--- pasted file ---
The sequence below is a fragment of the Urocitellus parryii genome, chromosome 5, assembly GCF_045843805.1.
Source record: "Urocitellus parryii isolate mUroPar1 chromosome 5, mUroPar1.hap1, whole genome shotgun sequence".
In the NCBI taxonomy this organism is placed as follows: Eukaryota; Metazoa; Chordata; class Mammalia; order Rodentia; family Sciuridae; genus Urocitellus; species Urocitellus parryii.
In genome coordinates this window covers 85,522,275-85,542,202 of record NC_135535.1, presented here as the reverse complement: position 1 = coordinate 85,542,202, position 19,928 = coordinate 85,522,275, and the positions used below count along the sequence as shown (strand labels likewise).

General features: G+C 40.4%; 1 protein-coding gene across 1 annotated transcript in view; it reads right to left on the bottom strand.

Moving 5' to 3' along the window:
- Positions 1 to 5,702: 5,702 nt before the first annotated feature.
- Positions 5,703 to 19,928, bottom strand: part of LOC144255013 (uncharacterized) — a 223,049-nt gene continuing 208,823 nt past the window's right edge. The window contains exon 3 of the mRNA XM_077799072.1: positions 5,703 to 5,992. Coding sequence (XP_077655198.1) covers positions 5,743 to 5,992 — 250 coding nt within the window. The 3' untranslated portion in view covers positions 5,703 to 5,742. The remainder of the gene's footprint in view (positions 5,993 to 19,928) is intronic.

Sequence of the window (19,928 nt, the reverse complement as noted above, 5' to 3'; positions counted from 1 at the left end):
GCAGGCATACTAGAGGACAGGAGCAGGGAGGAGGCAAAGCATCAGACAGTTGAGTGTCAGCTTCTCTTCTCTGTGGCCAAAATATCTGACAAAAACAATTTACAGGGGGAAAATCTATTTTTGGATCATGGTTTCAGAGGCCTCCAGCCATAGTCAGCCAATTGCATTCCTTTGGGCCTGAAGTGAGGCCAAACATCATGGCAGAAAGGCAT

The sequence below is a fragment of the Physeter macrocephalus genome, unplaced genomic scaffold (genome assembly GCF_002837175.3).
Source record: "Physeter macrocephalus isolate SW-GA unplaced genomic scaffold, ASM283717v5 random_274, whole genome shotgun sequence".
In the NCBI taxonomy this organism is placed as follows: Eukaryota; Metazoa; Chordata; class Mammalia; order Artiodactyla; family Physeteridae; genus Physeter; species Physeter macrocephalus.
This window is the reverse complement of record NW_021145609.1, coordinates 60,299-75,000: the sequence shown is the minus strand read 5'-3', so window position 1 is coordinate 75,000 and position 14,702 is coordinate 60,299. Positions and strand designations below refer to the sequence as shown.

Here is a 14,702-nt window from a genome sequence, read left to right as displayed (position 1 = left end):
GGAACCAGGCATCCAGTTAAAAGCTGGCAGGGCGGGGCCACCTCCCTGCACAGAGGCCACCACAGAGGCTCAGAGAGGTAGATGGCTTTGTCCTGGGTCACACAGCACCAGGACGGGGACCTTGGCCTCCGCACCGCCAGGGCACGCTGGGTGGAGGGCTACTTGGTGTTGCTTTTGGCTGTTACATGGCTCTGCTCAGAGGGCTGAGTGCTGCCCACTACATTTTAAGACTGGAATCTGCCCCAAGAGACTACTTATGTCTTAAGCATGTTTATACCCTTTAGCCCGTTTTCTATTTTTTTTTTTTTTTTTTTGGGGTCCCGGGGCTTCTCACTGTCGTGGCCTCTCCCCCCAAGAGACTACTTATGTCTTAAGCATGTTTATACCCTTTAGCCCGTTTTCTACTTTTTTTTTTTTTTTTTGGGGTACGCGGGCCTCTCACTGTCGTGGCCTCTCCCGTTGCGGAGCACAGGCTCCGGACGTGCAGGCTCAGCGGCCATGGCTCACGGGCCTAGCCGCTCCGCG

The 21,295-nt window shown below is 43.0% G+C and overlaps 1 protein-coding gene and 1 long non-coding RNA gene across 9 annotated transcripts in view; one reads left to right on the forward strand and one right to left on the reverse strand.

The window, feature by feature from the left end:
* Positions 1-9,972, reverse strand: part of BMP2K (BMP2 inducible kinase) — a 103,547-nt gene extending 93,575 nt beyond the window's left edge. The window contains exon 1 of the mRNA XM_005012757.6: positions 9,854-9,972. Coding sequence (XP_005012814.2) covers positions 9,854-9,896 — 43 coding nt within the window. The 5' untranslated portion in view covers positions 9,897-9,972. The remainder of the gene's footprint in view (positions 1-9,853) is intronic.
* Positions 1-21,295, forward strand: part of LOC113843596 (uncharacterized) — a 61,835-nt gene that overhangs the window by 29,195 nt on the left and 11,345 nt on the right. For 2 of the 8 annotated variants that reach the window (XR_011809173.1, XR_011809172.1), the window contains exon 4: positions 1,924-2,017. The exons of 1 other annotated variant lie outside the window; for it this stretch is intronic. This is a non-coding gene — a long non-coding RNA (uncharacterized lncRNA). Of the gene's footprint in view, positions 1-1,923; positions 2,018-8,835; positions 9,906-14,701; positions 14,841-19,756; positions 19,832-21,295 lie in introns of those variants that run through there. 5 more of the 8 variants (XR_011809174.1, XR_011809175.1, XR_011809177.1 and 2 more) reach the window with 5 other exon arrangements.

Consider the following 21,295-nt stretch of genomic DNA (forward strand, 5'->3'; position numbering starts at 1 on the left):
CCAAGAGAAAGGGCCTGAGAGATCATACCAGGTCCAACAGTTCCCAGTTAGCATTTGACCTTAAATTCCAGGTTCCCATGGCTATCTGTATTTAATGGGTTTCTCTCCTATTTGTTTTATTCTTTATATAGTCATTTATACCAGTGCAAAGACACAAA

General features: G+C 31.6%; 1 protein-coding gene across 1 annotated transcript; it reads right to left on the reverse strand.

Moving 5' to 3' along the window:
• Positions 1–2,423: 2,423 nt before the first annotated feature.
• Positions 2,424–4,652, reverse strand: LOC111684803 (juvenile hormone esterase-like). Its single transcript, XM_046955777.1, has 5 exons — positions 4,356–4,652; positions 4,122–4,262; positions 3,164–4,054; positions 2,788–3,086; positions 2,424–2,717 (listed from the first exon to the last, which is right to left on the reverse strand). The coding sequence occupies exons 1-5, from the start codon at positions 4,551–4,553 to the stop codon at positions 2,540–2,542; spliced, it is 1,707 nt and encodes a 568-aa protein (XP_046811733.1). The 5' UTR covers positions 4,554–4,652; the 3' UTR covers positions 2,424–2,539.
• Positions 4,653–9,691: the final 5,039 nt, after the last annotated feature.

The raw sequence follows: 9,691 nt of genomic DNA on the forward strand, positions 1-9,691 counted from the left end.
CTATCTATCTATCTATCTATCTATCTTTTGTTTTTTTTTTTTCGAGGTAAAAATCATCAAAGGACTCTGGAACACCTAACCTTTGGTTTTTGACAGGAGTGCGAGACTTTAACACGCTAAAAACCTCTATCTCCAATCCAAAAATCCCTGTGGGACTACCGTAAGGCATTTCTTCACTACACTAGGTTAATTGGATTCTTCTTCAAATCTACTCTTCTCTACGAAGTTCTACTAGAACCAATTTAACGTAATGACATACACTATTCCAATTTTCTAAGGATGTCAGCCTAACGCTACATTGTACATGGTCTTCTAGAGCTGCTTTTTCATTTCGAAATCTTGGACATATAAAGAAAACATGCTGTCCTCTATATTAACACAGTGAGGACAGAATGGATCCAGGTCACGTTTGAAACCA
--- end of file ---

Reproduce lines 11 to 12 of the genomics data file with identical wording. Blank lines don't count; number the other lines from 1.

The sequence below is a fragment of the Physeter macrocephalus genome, unplaced genomic scaffold (genome assembly GCF_002837175.3).
Source record: "Physeter macrocephalus isolate SW-GA unplaced genomic scaffold, ASM283717v5 random_274, whole genome shotgun sequence".